Concerns raised over rising farmland values

January 25, 2013
Written by By Mark Wales, President, Ontario Federation of Agriculture
Jan. 25, 2013, Guelph, Ont. – Farmland values are on the rise in many parts of Ontario, and farmers could feel the aftershocks in their 2013 property tax bills.

Farmland values have significantly outpaced residential values, pushing farm taxes higher if not adjusted fairly. The pending increase puts farmers on the hook for a significantly larger share of the bill for municipal services and infrastructure.

Municipalities set the farm tax rate as a percentage of the residential tax rate. The farm tax rate is intended to reflect the lower level of municipal services and infrastructure required by those properties.

For example, a field of corn or pasture does not require services such as water or sewer treatment, library services, public health services, garbage pick-up or curbs and streetlights.

Farmers pay residential tax rates for their residence plus one acre of their land.

Municipalities have a delicate balancing act to perform when it comes to setting tax rates for residential properties and their farmland counterparts.

Increases in farmland values compared to housing prices will result in a tax burden shift onto farm properties unless municipalities act to balance the share of taxes fairly between residential and farm tax rates.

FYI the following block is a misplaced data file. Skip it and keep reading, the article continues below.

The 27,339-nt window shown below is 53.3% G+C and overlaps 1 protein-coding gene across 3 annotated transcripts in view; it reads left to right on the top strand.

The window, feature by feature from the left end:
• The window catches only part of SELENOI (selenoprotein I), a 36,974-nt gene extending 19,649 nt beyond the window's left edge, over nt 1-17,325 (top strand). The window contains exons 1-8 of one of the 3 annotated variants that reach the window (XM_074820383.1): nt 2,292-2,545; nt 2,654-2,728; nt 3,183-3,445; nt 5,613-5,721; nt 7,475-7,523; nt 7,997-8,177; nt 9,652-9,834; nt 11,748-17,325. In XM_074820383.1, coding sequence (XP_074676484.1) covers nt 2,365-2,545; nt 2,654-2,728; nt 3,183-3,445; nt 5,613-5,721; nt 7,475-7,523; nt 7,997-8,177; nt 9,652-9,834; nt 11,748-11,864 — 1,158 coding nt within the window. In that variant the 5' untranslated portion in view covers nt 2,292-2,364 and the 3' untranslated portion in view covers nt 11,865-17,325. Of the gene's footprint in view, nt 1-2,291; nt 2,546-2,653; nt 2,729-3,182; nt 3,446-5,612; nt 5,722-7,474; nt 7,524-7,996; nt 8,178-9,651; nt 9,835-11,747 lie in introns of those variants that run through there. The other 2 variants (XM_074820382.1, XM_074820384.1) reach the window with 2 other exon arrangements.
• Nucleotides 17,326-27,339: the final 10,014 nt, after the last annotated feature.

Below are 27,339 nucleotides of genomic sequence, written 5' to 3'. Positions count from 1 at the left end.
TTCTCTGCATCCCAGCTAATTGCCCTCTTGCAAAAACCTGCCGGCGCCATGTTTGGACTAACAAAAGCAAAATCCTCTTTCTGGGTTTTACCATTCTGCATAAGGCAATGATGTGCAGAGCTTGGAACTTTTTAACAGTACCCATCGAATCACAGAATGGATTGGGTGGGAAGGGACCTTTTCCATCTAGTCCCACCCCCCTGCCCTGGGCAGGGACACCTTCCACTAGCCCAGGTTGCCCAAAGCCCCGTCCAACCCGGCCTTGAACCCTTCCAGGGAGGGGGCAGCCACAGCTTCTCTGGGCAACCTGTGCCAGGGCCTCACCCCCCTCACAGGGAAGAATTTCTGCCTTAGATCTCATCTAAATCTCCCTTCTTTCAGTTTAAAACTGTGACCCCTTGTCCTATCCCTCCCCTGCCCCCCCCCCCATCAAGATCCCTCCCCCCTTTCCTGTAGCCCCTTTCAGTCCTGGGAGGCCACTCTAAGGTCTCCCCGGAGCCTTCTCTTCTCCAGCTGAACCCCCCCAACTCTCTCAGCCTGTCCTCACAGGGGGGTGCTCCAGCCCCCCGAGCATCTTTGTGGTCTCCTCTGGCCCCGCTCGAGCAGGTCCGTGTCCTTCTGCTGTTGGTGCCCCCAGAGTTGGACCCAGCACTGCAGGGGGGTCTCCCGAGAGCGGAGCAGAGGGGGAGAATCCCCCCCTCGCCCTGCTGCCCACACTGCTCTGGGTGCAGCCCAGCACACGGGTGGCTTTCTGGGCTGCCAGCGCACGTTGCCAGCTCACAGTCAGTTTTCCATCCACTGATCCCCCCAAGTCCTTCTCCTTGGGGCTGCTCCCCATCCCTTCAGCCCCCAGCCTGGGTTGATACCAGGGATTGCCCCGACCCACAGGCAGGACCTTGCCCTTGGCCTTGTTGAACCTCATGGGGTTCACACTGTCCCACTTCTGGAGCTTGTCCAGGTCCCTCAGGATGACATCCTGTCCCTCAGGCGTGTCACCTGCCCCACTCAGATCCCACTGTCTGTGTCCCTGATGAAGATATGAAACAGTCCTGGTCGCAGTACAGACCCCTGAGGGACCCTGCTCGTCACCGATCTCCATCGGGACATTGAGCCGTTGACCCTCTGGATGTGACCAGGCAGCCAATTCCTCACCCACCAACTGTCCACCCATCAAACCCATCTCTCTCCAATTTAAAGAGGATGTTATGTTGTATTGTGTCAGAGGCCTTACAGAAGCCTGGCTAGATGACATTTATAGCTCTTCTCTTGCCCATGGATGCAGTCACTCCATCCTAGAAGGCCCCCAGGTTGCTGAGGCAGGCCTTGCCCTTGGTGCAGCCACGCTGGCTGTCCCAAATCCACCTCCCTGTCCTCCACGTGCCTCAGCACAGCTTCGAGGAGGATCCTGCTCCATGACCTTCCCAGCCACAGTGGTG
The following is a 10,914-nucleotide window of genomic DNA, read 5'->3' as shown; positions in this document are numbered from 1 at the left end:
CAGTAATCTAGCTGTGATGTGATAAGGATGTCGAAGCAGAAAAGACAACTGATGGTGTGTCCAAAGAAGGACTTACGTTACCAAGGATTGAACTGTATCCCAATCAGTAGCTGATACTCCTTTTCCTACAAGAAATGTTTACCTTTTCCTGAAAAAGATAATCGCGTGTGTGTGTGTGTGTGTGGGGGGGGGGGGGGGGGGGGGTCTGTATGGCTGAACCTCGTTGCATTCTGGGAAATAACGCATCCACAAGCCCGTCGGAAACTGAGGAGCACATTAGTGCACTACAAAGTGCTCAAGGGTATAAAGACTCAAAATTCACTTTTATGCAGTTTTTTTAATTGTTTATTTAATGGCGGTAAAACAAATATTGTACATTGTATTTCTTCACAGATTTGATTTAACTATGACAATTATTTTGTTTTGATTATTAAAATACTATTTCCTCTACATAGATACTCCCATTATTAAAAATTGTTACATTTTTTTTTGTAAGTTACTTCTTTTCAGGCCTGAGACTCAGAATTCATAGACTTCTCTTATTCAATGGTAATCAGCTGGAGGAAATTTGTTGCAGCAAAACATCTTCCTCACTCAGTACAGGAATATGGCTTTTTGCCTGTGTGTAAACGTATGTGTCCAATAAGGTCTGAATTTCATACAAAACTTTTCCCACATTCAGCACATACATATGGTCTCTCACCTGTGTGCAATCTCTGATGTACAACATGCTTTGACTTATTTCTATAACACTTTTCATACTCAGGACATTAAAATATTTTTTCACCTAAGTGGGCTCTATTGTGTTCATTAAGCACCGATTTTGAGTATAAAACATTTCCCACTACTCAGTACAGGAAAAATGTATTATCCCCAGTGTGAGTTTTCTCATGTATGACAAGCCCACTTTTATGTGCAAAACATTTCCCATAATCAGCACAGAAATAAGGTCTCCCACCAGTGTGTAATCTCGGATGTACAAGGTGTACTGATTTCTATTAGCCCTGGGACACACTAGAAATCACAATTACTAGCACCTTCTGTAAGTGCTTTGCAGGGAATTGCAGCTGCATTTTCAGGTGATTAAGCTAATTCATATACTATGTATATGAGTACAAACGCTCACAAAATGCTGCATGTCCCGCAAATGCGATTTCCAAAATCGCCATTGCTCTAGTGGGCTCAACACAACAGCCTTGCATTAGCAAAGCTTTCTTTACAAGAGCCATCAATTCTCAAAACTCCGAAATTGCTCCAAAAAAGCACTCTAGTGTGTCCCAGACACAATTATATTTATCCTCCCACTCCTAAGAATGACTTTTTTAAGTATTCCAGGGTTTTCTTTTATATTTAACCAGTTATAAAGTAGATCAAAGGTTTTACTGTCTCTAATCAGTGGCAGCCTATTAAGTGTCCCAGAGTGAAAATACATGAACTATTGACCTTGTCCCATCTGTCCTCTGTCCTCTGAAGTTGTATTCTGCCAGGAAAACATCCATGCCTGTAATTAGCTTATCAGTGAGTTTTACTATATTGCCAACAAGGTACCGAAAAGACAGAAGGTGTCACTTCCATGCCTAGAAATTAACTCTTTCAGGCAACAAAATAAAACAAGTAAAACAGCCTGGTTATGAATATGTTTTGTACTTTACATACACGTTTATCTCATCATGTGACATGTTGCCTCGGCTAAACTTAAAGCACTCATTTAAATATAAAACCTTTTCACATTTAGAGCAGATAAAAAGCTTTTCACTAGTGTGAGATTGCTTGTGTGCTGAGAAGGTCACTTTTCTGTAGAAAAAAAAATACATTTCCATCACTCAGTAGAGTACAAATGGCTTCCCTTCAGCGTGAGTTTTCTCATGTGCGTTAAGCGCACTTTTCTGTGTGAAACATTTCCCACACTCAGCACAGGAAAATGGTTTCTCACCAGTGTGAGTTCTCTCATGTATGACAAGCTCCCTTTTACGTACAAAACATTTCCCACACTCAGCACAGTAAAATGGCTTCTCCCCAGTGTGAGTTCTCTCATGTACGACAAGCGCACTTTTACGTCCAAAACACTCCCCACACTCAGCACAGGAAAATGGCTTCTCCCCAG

Municipalities have the authority to set farm class tax rates at a maximum of 25 per cent of the residential tax rate, but the provincial government has given them the flexibility to set it lower than 25 per cent.

And, if municipalities are to avoid a tax burden shift onto farmland class assessment base, that’s exactly what needs to happen over the next four years.

The Ontario Federation of Agriculture is working closely with our 52 county federations across the province to equip members with the tools they need to bring their concerns to municipalities across Ontario.

It’s time the municipalities give due consideration to where residential tax rates need to be to fund their fair share of services and infrastructure, and adjust the overall weighting of farm tax rates to reflect a fairer proportion of the bill.

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